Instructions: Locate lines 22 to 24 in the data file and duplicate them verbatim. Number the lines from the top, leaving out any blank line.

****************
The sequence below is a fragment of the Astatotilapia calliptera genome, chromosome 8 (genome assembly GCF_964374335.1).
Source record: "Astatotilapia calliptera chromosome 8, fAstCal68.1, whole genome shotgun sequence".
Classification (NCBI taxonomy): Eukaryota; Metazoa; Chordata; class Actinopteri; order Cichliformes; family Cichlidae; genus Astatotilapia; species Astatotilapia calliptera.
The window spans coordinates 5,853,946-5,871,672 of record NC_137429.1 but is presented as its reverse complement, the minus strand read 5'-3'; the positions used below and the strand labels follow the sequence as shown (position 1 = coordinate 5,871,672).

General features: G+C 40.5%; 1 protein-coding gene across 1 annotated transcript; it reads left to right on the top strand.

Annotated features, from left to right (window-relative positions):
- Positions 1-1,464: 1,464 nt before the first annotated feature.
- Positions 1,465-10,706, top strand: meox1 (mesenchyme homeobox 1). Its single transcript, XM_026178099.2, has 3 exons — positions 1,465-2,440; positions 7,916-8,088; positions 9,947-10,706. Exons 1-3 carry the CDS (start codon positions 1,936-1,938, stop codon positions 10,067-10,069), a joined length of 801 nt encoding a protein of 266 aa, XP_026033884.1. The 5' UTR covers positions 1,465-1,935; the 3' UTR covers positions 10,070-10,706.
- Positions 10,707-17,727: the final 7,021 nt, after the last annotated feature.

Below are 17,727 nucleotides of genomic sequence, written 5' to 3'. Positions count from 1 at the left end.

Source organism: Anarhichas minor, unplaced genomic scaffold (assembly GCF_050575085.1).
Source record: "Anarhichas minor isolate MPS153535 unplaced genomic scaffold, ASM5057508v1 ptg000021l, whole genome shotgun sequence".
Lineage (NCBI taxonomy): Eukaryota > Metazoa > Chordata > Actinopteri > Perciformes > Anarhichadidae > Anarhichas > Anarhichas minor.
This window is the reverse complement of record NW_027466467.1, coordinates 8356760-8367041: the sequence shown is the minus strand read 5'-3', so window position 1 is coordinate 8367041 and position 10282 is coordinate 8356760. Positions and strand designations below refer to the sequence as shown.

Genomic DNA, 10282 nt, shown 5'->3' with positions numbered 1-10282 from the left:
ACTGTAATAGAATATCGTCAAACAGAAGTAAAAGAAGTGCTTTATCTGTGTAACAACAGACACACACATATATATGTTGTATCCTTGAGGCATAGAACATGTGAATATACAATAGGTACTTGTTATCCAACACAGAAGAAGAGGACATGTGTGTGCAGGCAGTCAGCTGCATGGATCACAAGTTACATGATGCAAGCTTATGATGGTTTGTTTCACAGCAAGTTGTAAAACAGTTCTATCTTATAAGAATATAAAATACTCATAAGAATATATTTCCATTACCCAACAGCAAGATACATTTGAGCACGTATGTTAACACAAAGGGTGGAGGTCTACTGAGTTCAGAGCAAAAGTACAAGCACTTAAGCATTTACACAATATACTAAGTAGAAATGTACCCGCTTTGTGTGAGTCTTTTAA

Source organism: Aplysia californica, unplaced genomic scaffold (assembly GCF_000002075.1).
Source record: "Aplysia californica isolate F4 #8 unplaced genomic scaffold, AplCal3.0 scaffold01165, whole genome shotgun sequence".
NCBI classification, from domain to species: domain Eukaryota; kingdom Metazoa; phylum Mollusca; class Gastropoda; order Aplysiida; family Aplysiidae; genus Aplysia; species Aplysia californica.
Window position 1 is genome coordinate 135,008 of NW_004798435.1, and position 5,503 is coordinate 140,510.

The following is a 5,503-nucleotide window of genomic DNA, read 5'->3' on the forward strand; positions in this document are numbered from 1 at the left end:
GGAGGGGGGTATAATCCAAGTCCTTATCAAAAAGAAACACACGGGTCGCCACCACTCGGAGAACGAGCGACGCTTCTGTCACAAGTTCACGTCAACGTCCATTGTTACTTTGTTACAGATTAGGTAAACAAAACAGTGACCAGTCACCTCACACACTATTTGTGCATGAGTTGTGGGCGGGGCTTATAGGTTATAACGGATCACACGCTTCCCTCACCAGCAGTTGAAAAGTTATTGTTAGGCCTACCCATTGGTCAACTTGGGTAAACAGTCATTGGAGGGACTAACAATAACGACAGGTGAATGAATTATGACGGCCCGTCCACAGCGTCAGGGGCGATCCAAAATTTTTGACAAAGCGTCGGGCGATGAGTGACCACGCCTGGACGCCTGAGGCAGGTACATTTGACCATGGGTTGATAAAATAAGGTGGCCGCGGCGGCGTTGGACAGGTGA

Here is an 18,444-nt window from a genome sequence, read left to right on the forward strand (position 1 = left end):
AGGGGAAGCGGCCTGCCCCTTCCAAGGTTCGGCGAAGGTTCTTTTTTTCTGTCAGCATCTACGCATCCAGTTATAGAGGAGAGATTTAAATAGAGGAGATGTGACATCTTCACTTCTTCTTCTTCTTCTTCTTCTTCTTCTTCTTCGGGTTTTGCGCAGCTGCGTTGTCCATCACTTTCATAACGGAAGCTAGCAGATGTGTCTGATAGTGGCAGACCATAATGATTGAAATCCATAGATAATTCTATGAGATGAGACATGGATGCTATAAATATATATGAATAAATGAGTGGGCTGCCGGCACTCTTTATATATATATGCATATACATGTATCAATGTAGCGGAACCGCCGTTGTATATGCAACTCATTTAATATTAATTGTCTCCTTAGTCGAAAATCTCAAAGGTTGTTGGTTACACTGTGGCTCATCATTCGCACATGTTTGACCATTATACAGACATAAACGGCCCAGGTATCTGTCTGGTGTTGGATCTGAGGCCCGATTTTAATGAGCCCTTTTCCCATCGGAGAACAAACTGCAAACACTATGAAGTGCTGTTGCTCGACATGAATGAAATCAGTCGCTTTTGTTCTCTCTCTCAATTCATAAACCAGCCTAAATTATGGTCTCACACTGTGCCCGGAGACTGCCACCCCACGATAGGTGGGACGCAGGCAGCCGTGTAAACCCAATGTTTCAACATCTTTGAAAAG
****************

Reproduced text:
GGAGGGGGGTATAATCCAAGTCCTTATCAAAAAGAAACACACGGGTCGCCACCACTCGGAGAACGAGCGACGCTTCTGTCACAAGTTCACGTCAACGTCCATTGTTACTTTGTTACAGATTAGGTAAACAAAACAGTGACCAGTCACCTCACACACTATTTGTGCATGAGTTGTGGGCGGGGCTTATAGGTTATAACGGATCACACGCTTCCCTCACCAGCAGTTGAAAAGTTATTGTTAGGCCTACCCATTGGTCAACTTGGGTAAACAGTCATTGGAGGGACTAACAATAACGACAGGTGAATGAATTATGACGGCCCGTCCACAGCGTCAGGGGCGATCCAAAATTTTTGACAAAGCGTCGGGCGATGAGTGACCACGCCTGGACGCCTGAGGCAGGTACATTTGACCATGGGTTGATAAAATAAGGTGGCCGCGGCGGCGTTGGACAGGTGA

Here is an 18,444-nt window from a genome sequence, read left to right on the forward strand (position 1 = left end):
AGGGGAAGCGGCCTGCCCCTTCCAAGGTTCGGCGAAGGTTCTTTTTTTCTGTCAGCATCTACGCATCCAGTTATAGAGGAGAGATTTAAATAGAGGAGATGTGACATCTTCACTTCTTCTTCTTCTTCTTCTTCTTCTTCTTCTTCGGGTTTTGCGCAGCTGCGTTGTCCATCACTTTCATAACGGAAGCTAGCAGATGTGTCTGATAGTGGCAGACCATAATGATTGAAATCCATAGATAATTCTATGAGATGAGACATGGATGCTATAAATATATATGAATAAATGAGTGGGCTGCCGGCACTCTTTATATATATATGCATATACATGTATCAATGTAGCGGAACCGCCGTTGTATATGCAACTCATTTAATATTAATTGTCTCCTTAGTCGAAAATCTCAAAGGTTGTTGGTTACACTGTGGCTCATCATTCGCACATGTTTGACCATTATACAGACATAAACGGCCCAGGTATCTGTCTGGTGTTGGATCTGAGGCCCGATTTTAATGAGCCCTTTTCCCATCGGAGAACAAACTGCAAACACTATGAAGTGCTGTTGCTCGACATGAATGAAATCAGTCGCTTTTGTTCTCTCTCTCAATTCATAAACCAGCCTAAATTATGGTCTCACACTGTGCCCGGAGACTGCCACCCCACGATAGGTGGGACGCAGGCAGCCGTGTAAACCCAATGTTTCAACATCTTTGAAAAG